PhD Dissertations: Kasstan, Steven, 2016

Caribou is Life:  An Ethnoarchaeology of Ethen-eldèli Denesųłiné Respect for Caribou

 

Abstract

Descendant communities request that archaeological practices in Canada change to incorporate their traditional values and needs. This study directed by Ethen-eldèli Denesųłiné centres on their relationship to barrenland caribou. This research serves as a case study on how to close gaps between archaeological and indigenous communities by integrating community guidance and differing worldviews. This collaboration addresses how the relationship between the Ethen-eldèli Denesųłiné and the Beverly and Qamanirjuaq caribou herds helps to maintain cultural continuity. The study uses interviews of knowledge holders to understand how Denesųłiné relate to caribou. It documents variations in Denesųłiné techniques of caribou harvest, migration routes, and seasonal rounds. It provides data on how technological, social, and ecological changes influence cultural resilience. Because of the unprecedented ecological change occurring in the barrenland caribou ranges, this research has particular value for the Denesųłiné. This community oriented study uses ethnohistorical and ethnoarchaeological methods to understand Denesųłiné rules of caribou harvest and to show how Denesųłiné embed their respect for caribou in harvest and butchery practices. The Ethen-eldèli Denesųłiné believe that caribou is life, and think that the ways they show respect to caribou preserves and adjusts their way of life.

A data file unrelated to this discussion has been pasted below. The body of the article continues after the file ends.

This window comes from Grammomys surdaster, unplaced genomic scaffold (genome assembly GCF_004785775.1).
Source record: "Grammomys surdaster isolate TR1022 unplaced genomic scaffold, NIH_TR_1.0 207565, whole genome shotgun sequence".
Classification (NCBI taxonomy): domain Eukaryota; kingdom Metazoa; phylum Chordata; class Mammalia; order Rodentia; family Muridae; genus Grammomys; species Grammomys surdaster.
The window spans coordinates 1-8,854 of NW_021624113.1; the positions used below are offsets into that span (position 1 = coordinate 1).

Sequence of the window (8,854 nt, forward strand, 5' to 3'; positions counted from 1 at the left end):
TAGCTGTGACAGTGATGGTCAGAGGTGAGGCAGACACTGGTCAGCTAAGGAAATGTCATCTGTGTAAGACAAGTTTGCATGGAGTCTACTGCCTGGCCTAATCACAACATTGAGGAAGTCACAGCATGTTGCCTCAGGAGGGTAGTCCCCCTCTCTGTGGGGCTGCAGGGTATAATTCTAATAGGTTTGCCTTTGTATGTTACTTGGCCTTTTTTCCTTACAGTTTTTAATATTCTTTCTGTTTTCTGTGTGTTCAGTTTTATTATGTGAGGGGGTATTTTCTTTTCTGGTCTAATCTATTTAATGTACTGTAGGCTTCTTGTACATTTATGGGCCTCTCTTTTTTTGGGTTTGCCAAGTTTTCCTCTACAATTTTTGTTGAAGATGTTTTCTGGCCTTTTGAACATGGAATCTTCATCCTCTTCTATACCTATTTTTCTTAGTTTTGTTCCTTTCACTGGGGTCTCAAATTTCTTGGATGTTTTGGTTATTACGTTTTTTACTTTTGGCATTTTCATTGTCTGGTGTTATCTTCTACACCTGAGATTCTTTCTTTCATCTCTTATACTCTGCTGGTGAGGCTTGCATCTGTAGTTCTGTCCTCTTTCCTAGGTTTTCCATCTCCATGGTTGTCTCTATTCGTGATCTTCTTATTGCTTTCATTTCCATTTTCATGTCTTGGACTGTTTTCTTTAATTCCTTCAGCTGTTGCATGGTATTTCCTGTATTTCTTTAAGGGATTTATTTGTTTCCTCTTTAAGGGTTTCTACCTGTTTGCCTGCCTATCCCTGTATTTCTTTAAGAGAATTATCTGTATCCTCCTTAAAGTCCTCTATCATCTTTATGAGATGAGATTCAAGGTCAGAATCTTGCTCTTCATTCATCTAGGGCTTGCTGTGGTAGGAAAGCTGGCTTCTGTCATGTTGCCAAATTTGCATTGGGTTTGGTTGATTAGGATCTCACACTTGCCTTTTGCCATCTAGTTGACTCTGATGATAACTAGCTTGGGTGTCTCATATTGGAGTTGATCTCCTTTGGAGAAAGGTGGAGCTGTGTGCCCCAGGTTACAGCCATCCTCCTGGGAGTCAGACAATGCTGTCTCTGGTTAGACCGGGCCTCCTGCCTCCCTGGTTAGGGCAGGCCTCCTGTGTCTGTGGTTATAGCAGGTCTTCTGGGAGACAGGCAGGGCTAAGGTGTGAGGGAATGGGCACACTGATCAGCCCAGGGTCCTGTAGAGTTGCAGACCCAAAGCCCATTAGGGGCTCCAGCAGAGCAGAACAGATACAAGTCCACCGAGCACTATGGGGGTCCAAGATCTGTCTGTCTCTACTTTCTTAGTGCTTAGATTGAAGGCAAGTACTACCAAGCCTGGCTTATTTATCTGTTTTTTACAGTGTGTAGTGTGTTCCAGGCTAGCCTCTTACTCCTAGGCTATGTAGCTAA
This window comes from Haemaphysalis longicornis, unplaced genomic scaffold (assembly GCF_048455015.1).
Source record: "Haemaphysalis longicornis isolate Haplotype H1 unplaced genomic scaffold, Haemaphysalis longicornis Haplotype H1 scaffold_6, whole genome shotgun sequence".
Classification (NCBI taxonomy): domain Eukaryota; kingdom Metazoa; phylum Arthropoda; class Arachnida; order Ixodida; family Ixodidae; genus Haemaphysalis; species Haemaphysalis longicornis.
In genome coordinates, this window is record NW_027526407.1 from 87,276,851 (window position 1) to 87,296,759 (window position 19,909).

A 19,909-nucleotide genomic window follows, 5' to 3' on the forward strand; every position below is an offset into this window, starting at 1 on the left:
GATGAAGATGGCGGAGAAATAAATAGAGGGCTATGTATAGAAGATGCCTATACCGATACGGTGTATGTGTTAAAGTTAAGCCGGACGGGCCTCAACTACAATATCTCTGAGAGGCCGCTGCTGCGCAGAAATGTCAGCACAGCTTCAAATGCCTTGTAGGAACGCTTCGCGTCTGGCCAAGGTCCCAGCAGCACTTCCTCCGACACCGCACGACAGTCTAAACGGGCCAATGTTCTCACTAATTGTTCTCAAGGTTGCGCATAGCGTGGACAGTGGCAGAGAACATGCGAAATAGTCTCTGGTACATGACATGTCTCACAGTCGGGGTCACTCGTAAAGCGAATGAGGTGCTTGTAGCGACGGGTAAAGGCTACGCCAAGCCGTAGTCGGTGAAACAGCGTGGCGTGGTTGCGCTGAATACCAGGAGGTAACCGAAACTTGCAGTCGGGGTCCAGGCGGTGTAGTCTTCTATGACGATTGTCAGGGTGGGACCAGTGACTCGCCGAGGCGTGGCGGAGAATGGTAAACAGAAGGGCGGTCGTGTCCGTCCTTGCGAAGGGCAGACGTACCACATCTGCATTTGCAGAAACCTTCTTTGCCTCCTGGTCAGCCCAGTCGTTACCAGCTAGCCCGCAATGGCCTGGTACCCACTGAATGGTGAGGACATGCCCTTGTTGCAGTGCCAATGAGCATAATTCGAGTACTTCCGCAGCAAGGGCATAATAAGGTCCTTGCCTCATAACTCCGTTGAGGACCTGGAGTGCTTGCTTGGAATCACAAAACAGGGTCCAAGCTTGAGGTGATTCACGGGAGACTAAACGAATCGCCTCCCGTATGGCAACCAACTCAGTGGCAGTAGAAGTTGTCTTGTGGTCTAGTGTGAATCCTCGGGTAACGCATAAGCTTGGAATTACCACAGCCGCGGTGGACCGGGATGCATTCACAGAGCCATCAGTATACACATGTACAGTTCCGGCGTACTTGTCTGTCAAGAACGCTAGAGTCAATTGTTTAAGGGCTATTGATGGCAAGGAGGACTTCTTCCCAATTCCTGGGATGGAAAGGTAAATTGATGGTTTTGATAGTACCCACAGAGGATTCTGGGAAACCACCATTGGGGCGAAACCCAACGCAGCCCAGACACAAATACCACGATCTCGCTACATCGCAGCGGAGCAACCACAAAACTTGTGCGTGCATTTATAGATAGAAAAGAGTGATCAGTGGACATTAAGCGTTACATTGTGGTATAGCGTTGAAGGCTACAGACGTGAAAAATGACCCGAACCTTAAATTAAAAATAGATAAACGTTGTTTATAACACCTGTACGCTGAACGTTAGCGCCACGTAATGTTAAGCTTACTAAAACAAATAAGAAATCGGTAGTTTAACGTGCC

Keywords: Ethen eldèli Denesųłiné; barrenland caribou; anthropology of respect; ethnoarchaeology; cultural resilience; caribou is life